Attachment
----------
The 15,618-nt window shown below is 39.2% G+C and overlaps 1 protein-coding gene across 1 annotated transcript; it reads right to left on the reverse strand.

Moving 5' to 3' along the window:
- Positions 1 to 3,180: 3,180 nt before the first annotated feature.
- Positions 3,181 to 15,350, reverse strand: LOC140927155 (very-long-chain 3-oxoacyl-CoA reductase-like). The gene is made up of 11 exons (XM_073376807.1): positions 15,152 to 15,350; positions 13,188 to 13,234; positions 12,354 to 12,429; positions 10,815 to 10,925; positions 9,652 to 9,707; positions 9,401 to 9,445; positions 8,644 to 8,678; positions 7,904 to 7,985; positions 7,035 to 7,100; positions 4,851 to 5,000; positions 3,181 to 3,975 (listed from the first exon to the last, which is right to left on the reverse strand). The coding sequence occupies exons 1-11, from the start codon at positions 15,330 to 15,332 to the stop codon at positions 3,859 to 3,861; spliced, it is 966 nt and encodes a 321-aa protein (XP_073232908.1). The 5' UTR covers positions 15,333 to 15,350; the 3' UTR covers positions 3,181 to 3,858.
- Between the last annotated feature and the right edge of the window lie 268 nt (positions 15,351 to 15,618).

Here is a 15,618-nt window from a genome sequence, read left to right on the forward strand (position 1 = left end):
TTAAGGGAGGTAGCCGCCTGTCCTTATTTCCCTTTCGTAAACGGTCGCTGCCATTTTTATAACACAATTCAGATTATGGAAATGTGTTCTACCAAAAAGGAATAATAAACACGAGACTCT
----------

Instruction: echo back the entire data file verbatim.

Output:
The 15,618-nt window shown below is 39.2% G+C and overlaps 1 protein-coding gene across 1 annotated transcript; it reads right to left on the reverse strand.

Moving 5' to 3' along the window:
- Positions 1 to 3,180: 3,180 nt before the first annotated feature.
- Positions 3,181 to 15,350, reverse strand: LOC140927155 (very-long-chain 3-oxoacyl-CoA reductase-like). The gene is made up of 11 exons (XM_073376807.1): positions 15,152 to 15,350; positions 13,188 to 13,234; positions 12,354 to 12,429; positions 10,815 to 10,925; positions 9,652 to 9,707; positions 9,401 to 9,445; positions 8,644 to 8,678; positions 7,904 to 7,985; positions 7,035 to 7,100; positions 4,851 to 5,000; positions 3,181 to 3,975 (listed from the first exon to the last, which is right to left on the reverse strand). The coding sequence occupies exons 1-11, from the start codon at positions 15,330 to 15,332 to the stop codon at positions 3,859 to 3,861; spliced, it is 966 nt and encodes a 321-aa protein (XP_073232908.1). The 5' UTR covers positions 15,333 to 15,350; the 3' UTR covers positions 3,181 to 3,858.
- Between the last annotated feature and the right edge of the window lie 268 nt (positions 15,351 to 15,618).

Here is a 15,618-nt window from a genome sequence, read left to right on the forward strand (position 1 = left end):
TTAAGGGAGGTAGCCGCCTGTCCTTATTTCCCTTTCGTAAACGGTCGCTGCCATTTTTATAACACAATTCAGATTATGGAAATGTGTTCTACCAAAAAGGAATAATAAACACGAGACTCT